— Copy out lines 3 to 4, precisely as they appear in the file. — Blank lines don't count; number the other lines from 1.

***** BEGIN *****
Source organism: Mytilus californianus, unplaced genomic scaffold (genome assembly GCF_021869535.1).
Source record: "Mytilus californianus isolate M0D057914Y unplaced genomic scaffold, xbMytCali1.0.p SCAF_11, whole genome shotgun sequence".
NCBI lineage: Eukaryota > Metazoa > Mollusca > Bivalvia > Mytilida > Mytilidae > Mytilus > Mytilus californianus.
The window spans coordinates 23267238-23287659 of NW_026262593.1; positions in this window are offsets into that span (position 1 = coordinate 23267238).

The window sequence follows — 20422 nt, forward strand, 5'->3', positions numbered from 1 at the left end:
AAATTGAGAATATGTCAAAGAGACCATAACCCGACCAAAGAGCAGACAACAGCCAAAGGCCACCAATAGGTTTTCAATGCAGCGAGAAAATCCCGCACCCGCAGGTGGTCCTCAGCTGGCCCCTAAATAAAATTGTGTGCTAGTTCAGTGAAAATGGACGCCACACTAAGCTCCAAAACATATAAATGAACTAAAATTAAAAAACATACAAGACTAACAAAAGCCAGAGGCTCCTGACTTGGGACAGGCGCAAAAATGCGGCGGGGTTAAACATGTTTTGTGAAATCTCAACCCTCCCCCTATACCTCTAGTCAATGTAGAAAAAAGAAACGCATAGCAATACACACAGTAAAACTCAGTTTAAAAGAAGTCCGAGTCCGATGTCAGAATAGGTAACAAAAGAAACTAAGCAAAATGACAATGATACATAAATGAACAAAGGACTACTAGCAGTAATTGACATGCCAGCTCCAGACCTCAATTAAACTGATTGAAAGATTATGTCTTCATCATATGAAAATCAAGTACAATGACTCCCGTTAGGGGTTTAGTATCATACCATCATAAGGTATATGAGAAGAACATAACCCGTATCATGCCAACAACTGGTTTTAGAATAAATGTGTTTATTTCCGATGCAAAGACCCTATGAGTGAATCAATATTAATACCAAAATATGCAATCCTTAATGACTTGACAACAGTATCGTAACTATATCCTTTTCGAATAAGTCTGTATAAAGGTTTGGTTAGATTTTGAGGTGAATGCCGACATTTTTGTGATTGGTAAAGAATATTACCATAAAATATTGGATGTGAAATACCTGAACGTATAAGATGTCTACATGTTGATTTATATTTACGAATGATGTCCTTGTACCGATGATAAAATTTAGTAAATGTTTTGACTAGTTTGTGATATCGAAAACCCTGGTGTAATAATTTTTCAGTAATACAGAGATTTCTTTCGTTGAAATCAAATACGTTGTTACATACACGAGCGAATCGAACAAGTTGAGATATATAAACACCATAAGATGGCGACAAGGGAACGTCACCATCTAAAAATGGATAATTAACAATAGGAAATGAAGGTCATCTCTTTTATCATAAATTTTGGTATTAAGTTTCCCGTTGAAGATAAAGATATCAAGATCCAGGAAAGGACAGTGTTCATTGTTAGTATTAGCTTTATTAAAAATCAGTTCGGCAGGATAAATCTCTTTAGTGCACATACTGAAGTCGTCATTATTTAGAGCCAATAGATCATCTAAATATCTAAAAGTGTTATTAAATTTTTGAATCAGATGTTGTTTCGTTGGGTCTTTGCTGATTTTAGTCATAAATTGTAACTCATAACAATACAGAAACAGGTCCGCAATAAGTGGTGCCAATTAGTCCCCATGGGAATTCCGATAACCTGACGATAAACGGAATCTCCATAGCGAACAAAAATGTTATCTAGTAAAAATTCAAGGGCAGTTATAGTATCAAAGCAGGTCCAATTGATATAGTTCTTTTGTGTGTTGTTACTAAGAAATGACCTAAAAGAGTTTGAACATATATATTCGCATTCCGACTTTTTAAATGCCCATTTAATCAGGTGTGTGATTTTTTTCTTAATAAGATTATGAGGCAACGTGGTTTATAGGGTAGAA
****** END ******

NCBI lineage: Eukaryota > Metazoa > Mollusca > Bivalvia > Mytilida > Mytilidae > Mytilus > Mytilus californianus.
The window spans coordinates 23267238-23287659 of NW_026262593.1; positions in this window are offsets into that span (position 1 = coordinate 23267238).